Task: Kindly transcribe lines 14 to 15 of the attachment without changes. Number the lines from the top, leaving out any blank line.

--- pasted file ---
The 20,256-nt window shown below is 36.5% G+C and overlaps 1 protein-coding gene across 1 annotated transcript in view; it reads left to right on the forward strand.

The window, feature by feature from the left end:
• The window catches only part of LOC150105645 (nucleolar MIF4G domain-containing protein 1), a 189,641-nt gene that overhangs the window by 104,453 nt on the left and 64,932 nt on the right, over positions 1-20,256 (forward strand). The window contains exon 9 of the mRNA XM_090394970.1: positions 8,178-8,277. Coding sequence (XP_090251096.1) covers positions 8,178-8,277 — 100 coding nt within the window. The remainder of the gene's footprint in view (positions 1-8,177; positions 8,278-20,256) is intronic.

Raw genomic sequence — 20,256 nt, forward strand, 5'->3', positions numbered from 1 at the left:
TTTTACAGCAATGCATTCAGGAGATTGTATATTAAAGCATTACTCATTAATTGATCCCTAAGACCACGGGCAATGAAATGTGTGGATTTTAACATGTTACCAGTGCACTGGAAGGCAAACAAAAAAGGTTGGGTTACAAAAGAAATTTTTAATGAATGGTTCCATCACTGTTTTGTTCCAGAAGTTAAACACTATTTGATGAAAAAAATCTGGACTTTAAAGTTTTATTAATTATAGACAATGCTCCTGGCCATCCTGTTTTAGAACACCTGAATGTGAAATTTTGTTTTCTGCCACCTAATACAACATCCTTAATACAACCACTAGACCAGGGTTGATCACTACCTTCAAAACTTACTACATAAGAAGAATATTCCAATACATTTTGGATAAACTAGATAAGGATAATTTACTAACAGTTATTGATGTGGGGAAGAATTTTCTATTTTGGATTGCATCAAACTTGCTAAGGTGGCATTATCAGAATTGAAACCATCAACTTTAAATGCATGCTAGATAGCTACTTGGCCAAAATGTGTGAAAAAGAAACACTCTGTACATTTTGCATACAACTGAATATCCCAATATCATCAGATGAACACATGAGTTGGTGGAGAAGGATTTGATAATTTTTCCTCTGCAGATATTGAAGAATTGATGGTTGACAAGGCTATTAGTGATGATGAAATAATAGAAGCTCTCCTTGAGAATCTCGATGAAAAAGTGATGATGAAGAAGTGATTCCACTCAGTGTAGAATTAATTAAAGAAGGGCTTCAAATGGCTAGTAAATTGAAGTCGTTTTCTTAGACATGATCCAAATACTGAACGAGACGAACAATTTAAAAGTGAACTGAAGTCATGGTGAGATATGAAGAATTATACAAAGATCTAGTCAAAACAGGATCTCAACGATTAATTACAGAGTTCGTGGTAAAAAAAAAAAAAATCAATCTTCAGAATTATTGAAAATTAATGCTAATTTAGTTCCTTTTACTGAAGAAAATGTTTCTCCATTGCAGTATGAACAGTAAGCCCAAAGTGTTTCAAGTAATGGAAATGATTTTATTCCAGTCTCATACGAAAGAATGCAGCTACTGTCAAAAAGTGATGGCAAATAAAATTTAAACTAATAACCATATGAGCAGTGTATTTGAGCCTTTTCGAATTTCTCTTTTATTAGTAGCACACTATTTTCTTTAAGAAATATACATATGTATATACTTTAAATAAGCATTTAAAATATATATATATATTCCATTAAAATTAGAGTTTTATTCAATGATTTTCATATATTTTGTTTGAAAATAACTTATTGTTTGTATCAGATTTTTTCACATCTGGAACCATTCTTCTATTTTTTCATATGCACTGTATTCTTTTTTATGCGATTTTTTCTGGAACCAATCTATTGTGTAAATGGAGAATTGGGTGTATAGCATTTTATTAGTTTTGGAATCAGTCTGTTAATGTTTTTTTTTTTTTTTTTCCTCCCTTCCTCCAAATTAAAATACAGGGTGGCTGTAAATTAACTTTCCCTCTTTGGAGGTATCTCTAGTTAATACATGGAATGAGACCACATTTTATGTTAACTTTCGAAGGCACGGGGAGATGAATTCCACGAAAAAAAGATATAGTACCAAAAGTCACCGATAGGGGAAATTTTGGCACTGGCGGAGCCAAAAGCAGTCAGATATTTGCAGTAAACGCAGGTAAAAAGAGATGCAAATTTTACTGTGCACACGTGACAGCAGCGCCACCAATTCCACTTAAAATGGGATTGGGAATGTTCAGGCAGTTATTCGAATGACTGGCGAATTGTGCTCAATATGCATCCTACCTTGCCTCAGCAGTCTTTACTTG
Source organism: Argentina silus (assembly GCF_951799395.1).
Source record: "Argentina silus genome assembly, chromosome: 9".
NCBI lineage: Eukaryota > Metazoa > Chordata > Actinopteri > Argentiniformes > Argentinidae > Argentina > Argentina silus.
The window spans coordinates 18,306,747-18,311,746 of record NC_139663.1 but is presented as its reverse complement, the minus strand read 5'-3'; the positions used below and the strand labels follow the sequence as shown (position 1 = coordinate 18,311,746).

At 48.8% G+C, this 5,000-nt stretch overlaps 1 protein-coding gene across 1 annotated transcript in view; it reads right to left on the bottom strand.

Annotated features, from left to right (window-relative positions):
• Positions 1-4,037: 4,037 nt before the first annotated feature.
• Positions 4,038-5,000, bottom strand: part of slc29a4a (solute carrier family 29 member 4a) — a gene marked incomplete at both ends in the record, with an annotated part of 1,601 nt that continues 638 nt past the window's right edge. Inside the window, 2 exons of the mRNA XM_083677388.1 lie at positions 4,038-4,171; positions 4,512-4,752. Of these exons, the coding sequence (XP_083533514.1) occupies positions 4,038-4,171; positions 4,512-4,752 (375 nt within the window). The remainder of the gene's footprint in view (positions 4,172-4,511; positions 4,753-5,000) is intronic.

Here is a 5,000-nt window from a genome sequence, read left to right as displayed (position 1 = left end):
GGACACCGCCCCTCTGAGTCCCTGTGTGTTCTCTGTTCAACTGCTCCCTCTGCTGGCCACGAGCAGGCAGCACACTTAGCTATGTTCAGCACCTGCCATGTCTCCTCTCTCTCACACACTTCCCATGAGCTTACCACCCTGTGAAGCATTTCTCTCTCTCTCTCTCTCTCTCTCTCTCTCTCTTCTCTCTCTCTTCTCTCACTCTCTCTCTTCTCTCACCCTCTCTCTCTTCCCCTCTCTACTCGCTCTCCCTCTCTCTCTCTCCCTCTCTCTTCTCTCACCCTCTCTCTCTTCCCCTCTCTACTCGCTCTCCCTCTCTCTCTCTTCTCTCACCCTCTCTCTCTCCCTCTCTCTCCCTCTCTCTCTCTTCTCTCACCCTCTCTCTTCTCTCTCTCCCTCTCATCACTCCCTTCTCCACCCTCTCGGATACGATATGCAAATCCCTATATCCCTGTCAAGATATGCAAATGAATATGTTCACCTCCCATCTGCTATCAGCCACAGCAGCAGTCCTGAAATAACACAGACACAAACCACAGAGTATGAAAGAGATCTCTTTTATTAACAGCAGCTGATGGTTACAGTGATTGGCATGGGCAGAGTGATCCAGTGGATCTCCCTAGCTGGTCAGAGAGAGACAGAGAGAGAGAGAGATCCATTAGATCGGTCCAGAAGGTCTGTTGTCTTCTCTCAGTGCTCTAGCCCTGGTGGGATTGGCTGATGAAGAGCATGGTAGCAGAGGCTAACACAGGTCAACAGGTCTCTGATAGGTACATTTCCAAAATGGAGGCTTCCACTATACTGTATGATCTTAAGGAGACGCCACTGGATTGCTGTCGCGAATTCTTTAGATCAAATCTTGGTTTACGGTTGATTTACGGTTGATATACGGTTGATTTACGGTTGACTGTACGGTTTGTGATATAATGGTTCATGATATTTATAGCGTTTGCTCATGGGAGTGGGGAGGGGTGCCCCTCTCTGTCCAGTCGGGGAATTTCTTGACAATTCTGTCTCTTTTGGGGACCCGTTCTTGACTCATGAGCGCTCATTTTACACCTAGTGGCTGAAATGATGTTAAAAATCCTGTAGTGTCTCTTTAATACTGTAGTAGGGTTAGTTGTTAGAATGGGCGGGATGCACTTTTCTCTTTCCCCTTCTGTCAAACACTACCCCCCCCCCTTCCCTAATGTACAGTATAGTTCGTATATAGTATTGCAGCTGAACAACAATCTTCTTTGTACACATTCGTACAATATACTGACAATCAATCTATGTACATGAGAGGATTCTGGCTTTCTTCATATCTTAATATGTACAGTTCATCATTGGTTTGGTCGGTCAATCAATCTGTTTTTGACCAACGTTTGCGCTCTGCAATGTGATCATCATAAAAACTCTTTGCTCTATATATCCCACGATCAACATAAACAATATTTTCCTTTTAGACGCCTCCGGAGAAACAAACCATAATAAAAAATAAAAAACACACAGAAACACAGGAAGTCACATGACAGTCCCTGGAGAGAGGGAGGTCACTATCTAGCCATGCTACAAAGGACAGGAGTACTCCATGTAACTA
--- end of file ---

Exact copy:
Here is a 5,000-nt window from a genome sequence, read left to right as displayed (position 1 = left end):
GGACACCGCCCCTCTGAGTCCCTGTGTGTTCTCTGTTCAACTGCTCCCTCTGCTGGCCACGAGCAGGCAGCACACTTAGCTATGTTCAGCACCTGCCATGTCTCCTCTCTCTCACACACTTCCCATGAGCTTACCACCCTGTGAAGCATTTCTCTCTCTCTCTCTCTCTCTCTCTCTCTCTCTTCTCTCTCTCTTCTCTCACTCTCTCTCTTCTCTCACCCTCTCTCTCTTCCCCTCTCTACTCGCTCTCCCTCTCTCTCTCTCCCTCTCTCTTCTCTCACCCTCTCTCTCTTCCCCTCTCTACTCGCTCTCCCTCTCTCTCTCTTCTCTCACCCTCTCTCTCTCCCTCTCTCTCCCTCTCTCTCTCTTCTCTCACCCTCTCTCTTCTCTCTCTCCCTCTCATCACTCCCTTCTCCACCCTCTCGGATACGATATGCAAATCCCTATATCCCTGTCAAGATATGCAAATGAATATGTTCACCTCCCATCTGCTATCAGCCACAGCAGCAGTCCTGAAATAACACAGACACAAACCACAGAGTATGAAAGAGATCTCTTTTATTAACAGCAGCTGATGGTTACAGTGATTGGCATGGGCAGAGTGATCCAGTGGATCTCCCTAGCTGGTCAGAGAGAGACAGAGAGAGAGAGAGATCCATTAGATCGGTCCAGAAGGTCTGTTGTCTTCTCTCAGTGCTCTAGCCCTGGTGGGATTGGCTGATGAAGAGCATGGTAGCAGAGGCTAACACAGGTCAACAGGTCTCTGATAGGTACATTTCCAAAATGGAGGCTTCCACTATACTGTATGATCTTAAGGAGACGCCACTGGATTGCTGTCGCGAATTCTTTAGATCAAATCTTGGTTTACGGTTGATTTACGGTTGATATACGGTTGATTTACGGTTGACTGTACGGTTTGTGATATAATGGTTCATGATATTTATAGCGTTTGCTCATGGGAGTGGGGAGGGGTGCCCCTCTCTGTCCAGTCGGGGAATTTCTTGACAATTCTGTCTCTTTTGGGGACCCGTTCTTGACTCATGAGCGCTCATTTTACACCTAGTGGCTGAAATGATGTTAAAAATCCTGTAGTGTCTCTTTAATACTGTAGTAGGGTTAGTTGTTAGAATGGGCGGGATGCACTTTTCTCTTTCCCCTTCTGTCAAACACTACCCCCCCCCCTTCCCTAATGTACAGTATAGTTCGTATATAGTATTGCAGCTGAACAACAATCTTCTTTGTACACATTCGTACAATATACTGACAATCAATCTATGTACATGAGAGGATTCTGGCTTTCTTCATATCTTAATATGTACAGTTCATCATTGGTTTGGTCGGTCAATCAATCTGTTTTTGACCAACGTTTGCGCTCTGCAATGTGATCATCATAAAAACTCTTTGCTCTATATATCCCACGATCAACATAAACAATATTTTCCTTTTAGACGCCTCCGGAGAAACAAACCATAATAAAAAATAAAAAACACACAGAAACACAGGAAGTCACATGACAGTCCCTGGAGAGAGGGAGGTCACTATCTAGCCATGCTACAAAGGACAGGAGTACTCCATGTAACTA